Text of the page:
Colonial Theatre: In its early years
In its early years
The Colonial, built for the Colonial Real Estate Company, located at 12-14 S. Potomac Street, Hagerstown, opened in 1914 and was designed by Harry E. Yessler, a Hagerstown architect. It is considered the first large movie theater built in the Hagerstown area. The nearby Maryland Theatre was designed specifically for vaudeville, though later became a movie house.
The exterior of The Colonial Theatre was designed in a fantastically ornate Beaux-Arts style, with white terra cotta columns separating sets of windows on the second and third floors of the theater, topped by a large lunette filled with symbolic sculpture. The street level has a wide, recessed entranceway painted to simulate black marble. A small, detached, rectangular ticket booth site is centered on the sidewalk. A large marquee bearing the name of the original theater projects over the sidewalk.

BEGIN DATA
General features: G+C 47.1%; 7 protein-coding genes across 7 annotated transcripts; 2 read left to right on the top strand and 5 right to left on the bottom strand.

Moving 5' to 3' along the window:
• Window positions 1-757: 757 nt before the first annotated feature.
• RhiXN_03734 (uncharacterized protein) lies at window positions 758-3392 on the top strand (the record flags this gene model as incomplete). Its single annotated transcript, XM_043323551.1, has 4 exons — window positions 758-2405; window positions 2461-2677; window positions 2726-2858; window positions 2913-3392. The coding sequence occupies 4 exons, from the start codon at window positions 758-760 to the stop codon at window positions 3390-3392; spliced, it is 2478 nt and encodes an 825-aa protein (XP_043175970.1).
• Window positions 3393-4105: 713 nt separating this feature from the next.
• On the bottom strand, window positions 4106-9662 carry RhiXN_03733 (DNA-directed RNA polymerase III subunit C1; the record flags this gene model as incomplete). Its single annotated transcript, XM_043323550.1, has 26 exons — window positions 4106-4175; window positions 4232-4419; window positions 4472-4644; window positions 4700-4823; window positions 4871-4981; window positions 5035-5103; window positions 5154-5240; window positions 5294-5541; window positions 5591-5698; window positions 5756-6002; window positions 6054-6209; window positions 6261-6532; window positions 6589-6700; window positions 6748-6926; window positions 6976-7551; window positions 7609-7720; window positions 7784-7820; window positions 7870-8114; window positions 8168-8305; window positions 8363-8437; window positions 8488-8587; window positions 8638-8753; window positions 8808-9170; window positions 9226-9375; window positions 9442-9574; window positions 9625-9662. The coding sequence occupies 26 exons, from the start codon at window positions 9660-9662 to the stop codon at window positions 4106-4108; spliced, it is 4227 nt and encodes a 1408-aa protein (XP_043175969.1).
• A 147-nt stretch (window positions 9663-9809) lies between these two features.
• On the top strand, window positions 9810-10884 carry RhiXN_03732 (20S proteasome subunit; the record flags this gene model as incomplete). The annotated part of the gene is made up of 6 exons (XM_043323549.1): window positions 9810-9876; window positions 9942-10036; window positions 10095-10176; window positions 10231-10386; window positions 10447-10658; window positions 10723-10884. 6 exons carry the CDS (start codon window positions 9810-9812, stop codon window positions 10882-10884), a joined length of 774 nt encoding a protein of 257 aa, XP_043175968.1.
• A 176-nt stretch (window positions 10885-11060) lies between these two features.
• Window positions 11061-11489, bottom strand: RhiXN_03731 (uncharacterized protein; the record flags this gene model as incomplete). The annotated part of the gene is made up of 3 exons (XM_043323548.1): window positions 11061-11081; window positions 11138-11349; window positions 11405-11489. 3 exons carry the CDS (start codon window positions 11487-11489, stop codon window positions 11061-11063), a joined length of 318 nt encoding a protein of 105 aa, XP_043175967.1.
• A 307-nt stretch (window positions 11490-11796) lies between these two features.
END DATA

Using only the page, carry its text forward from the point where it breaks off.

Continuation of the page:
The interior, however, was much more subdued in its decor. Some of its original interior was replaced during a 30s remodeling.
The Colonial Theatre in Hagerstown is primarily significant for its architectural merit. The structure is representative of the Baroque style of theater architecture popular in the early 20th century when the motion picture industry was beginning to develop into a major force affecting American society. It is particularly interesting for the decorative detailing of the upper levels, especially the sculptured panel in the pediment. The theatre showed films until 1973, and is now owned by a church.
In 1978, the Colonial Theatre was added to the National Register of Historic Places.